United States District Court, S.D. California
ORDER RE MOTION TO DISMISS [DOC. NO. 9]
Cathy Ann Bencivengo United States District Judge
matter is before the Court on Defendant Repligen
Corporation's motion to dismiss. The motions have been
fully briefed and the Court deems them suitable for
submission without oral argument. For the reasons set forth
below, the motion to dismiss is GRANTED.
Joel Gottesfeld is a professor of cell and molecular biology
and chemistry employed by The Scripps Research Institute.
Defendant Repligen Corporation is a publicly-traded life
sciences company which focuses on the development,
production, and commercialization of products used in the
processing of biologic drugs. On or about March 31, 2007,
Gottesfeld and Repligen entered into a consulting agreement.
Under the agreement, Gottesfeld would assist Repligen in its
efforts to develop treatments for Friedreich's Ataxia
(“FA”) using the compounds invented by
addition to the consulting agreement, Gottesfeld and Repligen
entered into a Common Stock Purchase Warrant (the
“Warrant”). The Warrant granted Gottesfeld the
right to purchase 150, 000 shares of Repligen stock, at a
cost of $0.01 per share, in three tranches of 50, 000 shares.
[Doc. No. 1 at 3-4.] The options to purchase each of the three
tranches were to be executable upon the occurrence of three
separately defined milestones in the Warrant. [Id.]
The first milestone in the Warrant is entitled “First
Patient Dosing, ” which means “the first patient
dosed in a U.S. clinical study sponsored by the [Defendant]
with a pharmaceutical for the treatment of Friedrich's
Ataxia.” [sic] [Id. at 4]. The complaint does
not allege that any patient in a clinical study in the United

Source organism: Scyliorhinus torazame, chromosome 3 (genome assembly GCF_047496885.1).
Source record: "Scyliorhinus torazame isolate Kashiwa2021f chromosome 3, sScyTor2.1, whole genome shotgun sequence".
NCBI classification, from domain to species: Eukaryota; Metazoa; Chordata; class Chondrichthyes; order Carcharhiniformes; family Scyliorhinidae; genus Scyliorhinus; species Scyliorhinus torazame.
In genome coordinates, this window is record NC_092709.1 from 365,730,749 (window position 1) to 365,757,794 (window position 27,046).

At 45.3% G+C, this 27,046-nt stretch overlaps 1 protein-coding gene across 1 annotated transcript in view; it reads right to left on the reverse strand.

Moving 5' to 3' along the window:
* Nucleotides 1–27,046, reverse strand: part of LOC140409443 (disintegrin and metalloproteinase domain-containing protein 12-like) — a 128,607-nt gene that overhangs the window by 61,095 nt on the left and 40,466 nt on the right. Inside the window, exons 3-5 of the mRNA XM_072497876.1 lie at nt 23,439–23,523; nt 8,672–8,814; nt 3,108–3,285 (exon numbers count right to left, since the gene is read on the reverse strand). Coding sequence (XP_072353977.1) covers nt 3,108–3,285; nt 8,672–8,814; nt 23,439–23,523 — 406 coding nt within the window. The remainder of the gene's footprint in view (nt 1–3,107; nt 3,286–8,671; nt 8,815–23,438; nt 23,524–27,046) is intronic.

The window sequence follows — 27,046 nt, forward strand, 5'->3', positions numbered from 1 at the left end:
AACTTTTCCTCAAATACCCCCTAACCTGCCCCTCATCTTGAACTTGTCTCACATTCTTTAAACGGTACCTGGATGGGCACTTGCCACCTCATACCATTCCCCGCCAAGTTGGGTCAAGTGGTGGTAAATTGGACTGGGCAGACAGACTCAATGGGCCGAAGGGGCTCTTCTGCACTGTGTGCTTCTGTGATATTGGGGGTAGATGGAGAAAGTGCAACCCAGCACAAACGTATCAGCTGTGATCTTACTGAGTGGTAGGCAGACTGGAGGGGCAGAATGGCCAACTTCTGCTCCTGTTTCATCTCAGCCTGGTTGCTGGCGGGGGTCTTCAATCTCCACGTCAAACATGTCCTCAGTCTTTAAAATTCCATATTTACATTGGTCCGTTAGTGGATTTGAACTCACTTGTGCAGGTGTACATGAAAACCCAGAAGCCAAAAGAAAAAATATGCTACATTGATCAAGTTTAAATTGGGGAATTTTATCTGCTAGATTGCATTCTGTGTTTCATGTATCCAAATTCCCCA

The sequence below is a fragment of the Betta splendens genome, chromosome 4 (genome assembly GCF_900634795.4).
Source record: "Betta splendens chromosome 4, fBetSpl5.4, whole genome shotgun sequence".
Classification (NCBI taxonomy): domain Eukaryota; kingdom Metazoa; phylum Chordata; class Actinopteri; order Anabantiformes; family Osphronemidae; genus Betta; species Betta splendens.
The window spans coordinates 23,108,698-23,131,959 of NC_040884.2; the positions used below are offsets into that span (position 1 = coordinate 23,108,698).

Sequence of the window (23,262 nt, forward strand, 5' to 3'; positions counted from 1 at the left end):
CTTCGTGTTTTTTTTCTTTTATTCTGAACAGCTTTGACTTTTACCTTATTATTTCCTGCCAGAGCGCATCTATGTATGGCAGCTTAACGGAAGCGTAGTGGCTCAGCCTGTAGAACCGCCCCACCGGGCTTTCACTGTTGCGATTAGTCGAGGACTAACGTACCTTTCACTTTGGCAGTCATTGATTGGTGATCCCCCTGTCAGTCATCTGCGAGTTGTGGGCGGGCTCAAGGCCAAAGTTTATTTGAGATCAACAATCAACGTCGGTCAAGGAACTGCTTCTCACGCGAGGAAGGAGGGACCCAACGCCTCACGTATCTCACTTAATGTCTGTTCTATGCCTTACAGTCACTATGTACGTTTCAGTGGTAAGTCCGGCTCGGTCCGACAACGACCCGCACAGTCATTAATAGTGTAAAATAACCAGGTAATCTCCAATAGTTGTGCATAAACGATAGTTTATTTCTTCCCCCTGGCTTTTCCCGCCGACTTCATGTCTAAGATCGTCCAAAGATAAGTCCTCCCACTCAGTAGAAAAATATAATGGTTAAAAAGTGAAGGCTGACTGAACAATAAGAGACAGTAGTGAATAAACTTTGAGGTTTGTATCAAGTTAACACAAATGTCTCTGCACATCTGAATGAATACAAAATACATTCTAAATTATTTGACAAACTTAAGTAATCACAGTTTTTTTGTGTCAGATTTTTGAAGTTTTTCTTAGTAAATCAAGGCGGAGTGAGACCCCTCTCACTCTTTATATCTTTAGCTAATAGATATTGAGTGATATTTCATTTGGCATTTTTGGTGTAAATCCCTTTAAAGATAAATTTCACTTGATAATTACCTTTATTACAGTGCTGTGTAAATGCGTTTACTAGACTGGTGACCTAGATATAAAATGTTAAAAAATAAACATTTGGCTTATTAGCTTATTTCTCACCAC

States was ever dosed by Repligen with a drug for the
treatment of FA, and Gottesfeld does not contend in his
opposition that any such study occurred. However, the
complaint does allege that in 2012, Repligen conducted a
clinical study with a drug for the treatment of FA in Italy.
[Doc. No. 1 at 4-6.]
January 27, 2014, Gottesfeld sent a letter and a check for
$500 to Repligen attempting to exercise his option to
purchase the first tranche of 50, 000 shares-executable upon
the “First Patient Dosing”-under the Common Stock
Purchase Warrant. [Doc. No. 1 at 7]. Repligen returned
Gottesfeld's $500 check because “no patient was
ever dosed in a U.S. clinical study.” [Id.;
Doc. No. 9-1 at 11]. After additional unsuccessful efforts to
exercise his first option under the Warrant, Plaintiff filed
survive a motion to dismiss under Rule 12(b)(6), “a
complaint must contain sufficient factual matter, accepted as
true, to ‘state a claim to relief that is plausible on
its face.'” Ashcroft v. Iqbal, 556 U.S.
662, 678 (2009) (quoting Bell Atlantic Corp. v.
Twombly, 550 U.S. 544, 570 (2007)). Thus, the Court
“accept[s] factual allegations in the complaint as true
and construe[s] the pleadings in the light most favorable to
the nonmoving party.” Manzarek v. St. Paul Fire
& Marine Ins. Co., 519 F.3d 1025, 1031 (9th Cir.
2008). On the other hand, the Court is “not bound to
accept as true a legal conclusion couched as a factual
allegation.” Iqbal, 556 U.S. at 678; see
also Lee v. City of Los Angeles, 250 F.3d 668, 679 (9th
Cir. 2001) (“Conclusory allegations of law are
insufficient to defeat a motion to dismiss”). Nor is
the Court “required to accept as true allegations that
contradict exhibits attached to the Complaint or . . .
allegations that are merely conclusory, unwarranted
deductions of fact, or unreasonable inferences.”
Daniels-Hall v. Nat'l Educ. Ass'n, 629 F.3d
992, 998 (9th Cir. 2010). “In sum, for a complaint to